Despite the current economic meltdown Nigeria is battling with, arising from the drastic fall in the price of oil in the international market, the Federal Inland Revenue Service ( FIRS) has raked in a total of N1.8 trillion as tax revenues into the national treasury between January and June this year.
This was even as money bags in the country, like private jets owners totalling 130, indulge in tax evasion in one way or the other.
The acting executive chairman of the FIRS, Mr Samuel Ogungbesan, made the disclosure yesterday in Abuja while making submissions before the Senate leadership on the workings of his agency as regards the need to shore-up non oil revenues for augmentation of the dwindling oil revenue.
The breakdown of the N1.8 trillion tax revenues, according to FIRS boss, are N697 billion from the Petroleum Profit Tax, N778 billion from Company Income Tax and N390 billion from Value Added Tax.
He said, “As at the end of June, the Petroleum Profit Tax has given us N697 billion for the first six months of the year but that could go up a little bit. For the non-oil components, we have Company Income Tax which has brought in N778 billion from between January and June and Value Added Tax N376 billion. Other dedicated taxes are the TETFUND, the technology levy and the consolidated account for the Federal Capital Territory (FCT) which is mainly personal income taxation.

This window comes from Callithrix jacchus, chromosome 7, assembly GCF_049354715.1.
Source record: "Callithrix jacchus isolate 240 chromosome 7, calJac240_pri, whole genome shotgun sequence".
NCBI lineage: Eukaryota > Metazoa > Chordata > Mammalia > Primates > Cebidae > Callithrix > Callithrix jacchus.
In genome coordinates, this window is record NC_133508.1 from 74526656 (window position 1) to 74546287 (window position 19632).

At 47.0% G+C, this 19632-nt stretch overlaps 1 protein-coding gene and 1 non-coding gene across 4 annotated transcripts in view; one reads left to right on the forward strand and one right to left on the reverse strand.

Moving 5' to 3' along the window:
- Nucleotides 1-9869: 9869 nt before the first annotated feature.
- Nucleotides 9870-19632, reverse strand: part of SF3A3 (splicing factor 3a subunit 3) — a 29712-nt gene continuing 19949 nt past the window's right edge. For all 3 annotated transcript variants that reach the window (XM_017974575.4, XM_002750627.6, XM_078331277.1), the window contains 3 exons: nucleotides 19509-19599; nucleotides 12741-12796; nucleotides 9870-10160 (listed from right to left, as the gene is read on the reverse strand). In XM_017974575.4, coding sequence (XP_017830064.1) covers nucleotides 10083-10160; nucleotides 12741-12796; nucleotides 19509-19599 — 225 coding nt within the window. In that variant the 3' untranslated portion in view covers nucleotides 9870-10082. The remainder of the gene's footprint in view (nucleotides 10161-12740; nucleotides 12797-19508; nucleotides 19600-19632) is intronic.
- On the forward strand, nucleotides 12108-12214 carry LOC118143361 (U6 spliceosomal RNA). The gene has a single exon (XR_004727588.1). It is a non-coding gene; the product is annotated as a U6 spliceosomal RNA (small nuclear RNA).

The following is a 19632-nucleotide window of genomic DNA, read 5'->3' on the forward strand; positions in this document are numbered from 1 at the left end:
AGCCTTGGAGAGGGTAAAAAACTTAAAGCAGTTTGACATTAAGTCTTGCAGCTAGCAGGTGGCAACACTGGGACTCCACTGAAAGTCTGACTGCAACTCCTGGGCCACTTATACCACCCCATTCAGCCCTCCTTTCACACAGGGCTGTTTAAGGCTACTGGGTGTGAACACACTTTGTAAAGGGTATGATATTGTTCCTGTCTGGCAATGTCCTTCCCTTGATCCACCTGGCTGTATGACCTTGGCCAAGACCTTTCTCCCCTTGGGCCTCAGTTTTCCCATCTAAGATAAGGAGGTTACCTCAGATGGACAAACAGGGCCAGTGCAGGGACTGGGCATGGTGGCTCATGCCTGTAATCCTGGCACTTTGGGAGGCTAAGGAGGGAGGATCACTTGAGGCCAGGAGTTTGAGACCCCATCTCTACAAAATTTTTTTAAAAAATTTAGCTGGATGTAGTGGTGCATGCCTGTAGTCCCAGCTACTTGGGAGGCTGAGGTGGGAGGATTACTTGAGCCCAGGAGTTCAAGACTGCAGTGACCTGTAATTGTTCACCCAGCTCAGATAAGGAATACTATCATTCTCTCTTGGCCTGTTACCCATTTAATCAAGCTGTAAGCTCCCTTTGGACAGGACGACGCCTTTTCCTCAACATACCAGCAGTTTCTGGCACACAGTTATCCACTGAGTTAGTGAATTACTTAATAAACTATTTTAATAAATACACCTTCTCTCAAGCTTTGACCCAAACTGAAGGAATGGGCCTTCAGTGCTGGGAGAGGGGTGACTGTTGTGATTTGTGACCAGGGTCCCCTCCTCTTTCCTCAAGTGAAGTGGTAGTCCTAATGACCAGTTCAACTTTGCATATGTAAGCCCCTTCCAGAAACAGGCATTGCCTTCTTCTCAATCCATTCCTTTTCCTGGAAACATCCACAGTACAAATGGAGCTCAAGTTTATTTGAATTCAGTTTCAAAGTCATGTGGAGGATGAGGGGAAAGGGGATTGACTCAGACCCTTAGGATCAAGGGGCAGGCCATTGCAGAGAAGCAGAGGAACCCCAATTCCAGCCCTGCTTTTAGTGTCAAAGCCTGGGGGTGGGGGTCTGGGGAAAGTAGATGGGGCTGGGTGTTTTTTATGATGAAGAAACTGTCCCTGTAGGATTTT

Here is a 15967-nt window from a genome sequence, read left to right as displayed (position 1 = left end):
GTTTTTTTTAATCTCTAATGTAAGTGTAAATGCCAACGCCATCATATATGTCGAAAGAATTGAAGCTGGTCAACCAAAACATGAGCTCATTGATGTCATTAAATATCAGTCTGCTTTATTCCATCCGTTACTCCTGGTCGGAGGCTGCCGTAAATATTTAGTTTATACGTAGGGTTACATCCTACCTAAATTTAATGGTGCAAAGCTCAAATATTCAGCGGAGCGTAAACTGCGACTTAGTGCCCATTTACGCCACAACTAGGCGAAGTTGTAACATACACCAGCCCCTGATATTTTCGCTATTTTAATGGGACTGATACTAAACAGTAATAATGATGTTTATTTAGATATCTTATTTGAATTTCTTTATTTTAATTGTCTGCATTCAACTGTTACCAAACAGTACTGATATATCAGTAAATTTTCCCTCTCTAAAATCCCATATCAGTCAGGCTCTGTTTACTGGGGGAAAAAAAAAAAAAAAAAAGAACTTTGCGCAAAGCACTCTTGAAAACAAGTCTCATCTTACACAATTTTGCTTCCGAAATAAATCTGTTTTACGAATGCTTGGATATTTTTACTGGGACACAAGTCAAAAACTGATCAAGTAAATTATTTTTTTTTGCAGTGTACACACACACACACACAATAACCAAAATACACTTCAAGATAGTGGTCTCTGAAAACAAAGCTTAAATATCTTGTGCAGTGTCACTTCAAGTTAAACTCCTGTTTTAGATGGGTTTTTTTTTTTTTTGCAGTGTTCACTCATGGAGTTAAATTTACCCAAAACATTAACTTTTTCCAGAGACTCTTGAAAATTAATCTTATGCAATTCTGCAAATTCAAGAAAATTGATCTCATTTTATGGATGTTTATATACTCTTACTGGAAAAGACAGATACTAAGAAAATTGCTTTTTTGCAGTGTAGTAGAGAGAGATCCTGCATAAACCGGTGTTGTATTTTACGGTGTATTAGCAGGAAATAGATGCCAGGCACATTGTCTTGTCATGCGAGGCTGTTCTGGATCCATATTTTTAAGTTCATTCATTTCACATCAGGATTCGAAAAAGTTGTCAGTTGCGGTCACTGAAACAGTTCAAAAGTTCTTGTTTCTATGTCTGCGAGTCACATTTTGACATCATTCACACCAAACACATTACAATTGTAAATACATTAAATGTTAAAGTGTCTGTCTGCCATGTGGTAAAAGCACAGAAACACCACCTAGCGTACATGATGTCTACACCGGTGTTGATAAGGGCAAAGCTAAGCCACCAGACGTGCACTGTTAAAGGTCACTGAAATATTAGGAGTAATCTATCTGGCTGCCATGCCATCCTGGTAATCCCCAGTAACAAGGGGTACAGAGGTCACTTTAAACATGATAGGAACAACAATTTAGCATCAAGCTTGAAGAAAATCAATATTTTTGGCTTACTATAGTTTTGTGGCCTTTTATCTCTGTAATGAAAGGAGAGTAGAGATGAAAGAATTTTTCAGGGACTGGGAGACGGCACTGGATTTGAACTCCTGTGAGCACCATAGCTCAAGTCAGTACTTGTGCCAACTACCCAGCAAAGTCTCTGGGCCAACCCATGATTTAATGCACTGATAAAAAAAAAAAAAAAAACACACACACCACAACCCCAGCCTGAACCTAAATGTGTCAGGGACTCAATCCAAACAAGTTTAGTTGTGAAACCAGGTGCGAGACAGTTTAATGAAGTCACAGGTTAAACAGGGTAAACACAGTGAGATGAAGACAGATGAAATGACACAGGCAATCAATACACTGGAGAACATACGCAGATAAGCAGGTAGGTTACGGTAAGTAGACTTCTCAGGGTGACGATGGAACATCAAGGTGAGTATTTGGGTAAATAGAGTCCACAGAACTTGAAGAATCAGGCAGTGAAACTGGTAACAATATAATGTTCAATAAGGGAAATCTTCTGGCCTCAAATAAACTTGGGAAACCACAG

“The N376 billion VAT does not include import valves for the current month because the customs will still give us the figure for the month but it is usually between N12 and N15 billion every month. So by the time we add it to this, it will be giving us about N390 billion,” Ogungbesan said.
He, however, said that revenue collection between 2012 and 2015 showed that 2015 is below the benchmark because, according to him, “Oil is not doing well due to the structure of the economy of Nigeria.There are institutional rigidities that made this to be so. 79 per cent of companies wait till December 31 to file their report.”
But the Senate president, Bukola Saraki, in his remarks, described the luxury or surcharge taxes as sensational and not driven by sincerity.
He said, “Our dependence on oil can no longer be a way for the country to move forward. Way forward is to look at the area of taxes which is more stable and reliable. It is not dependent on other issues outside the country.”
He added that taxes are currently just 6 per cent of our gross domestic product (GDP) whereas in other countries it is up to 20 per cent.
Source : Leadership